Strategies to Reduce Debt

May 07th, 2019


Paying down debt is possible when you know what you owe and what you can do to repay it. Develop a debt reduction strategy that works with your finances.


It’s often tempting to over spend at times and simply decide to use plastic instead of cash. However, over spending now often leads to financial stress later as well as delaying the achievement of your financial goals. Set your budget and stick to it! Reaching your financial goals is well worth the restraint today. Keeping this in mind, here are some strategies to reduce debt.

Debt reduction worksheet

The Consumer Financial Protection Bureau has created a debt reduction worksheet that helps you develop a strategy for debt reduction that works with your personal finances. In order to effectively use this tool, you will need current copies of your bills and any interest payment information. If you need assistance in organizing your monthly payment schedule, you may find this bill calendar to be a helpful tool to keep all the information in one place as you tackle your debt management.

There are two basic strategies that can help you reduce debt: the highest interest rate method and the snowball method. Each method has its own pros and cons, so review each one carefully to see which will work best for you.

Highest interest rate method

This approach focuses on your debt that carries the highest interest rate, such as credit cards, student loans, and medical debt. The primary goal with this method is to pay off the highest interest rate debt as quickly as possible, because it is costing you the most. Although it may not feel like you are making much progress, this method will help you eliminate your costliest debts first—which will ultimately save you money.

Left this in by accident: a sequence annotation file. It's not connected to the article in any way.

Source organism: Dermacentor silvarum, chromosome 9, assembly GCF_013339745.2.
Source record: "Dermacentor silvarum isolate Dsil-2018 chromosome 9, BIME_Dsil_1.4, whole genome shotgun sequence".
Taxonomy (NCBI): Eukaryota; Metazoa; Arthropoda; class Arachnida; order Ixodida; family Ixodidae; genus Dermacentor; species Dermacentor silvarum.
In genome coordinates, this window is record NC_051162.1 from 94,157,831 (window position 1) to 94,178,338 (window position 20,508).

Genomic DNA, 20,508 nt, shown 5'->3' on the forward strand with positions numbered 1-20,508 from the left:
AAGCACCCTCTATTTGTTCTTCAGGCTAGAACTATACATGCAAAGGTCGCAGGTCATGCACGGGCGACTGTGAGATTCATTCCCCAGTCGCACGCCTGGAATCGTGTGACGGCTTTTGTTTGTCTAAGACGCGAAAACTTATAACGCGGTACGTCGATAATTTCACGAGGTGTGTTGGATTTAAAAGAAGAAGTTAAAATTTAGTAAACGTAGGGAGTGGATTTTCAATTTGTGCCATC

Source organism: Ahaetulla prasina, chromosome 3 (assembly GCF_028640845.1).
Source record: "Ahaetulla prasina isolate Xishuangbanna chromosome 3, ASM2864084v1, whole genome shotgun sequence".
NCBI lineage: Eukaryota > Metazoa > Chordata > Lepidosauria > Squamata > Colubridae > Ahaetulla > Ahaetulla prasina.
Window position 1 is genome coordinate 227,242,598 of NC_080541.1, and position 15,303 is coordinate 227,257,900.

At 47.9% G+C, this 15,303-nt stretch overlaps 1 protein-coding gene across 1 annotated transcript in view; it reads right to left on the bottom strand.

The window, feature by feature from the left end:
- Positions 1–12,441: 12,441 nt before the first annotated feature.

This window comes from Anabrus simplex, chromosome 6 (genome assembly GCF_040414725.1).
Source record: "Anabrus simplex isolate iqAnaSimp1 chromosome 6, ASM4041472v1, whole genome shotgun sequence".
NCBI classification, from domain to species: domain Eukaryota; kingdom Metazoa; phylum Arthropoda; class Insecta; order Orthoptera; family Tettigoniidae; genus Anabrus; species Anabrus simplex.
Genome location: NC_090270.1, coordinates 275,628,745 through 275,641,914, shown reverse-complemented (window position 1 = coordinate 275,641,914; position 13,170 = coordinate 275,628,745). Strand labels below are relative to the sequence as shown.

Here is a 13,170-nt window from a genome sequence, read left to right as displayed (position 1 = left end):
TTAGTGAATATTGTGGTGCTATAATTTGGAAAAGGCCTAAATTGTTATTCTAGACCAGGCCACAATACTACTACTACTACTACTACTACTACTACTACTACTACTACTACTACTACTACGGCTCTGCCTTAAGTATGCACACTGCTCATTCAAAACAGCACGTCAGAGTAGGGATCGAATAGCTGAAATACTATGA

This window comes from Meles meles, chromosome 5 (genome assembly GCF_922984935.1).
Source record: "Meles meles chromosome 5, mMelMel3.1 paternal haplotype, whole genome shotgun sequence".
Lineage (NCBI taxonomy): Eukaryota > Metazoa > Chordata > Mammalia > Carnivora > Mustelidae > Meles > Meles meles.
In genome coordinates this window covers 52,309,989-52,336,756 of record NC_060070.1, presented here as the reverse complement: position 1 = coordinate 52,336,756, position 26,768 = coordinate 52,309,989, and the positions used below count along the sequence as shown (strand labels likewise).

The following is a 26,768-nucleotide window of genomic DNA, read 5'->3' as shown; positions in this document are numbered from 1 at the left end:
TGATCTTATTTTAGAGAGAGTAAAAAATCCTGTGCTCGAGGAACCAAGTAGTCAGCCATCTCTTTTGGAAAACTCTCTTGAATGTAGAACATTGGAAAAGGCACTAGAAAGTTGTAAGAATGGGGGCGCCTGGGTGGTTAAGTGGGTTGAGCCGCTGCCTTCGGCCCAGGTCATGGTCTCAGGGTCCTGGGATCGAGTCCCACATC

Snowball method

This approach focuses on your smallest debt first. The goal is to pay off the smallest debt as quickly as possible while continuing to make minimum payments on all of your remaining debt. Any extra funds you have are allocated to paying off the smallest debt, which helps you pay it off faster. Once you have paid the smallest debt in full, you dedicate those available funds to the next smallest debt. In essence, you create a “snowball” of payments as you eliminate each debt. This method allows you to see progress more quickly as you are paying off smaller debts. However, it is important to note that you may pay more in the long run as you are not focusing on the larger more costly debts.

Let your motivation help choose your method

If saving the most money is your motivation, then you may want to consider trying the highest interest rate method to reduce your debt. However, if you are motivated by seeing progress quickly, then the snowball method may be the best strategy for you. Whichever one appeals to you the most, choose the strategy that works best for your situation and then put it into action.

 

Content courtesy of the Consumer Financial Protection Bureau. 2018.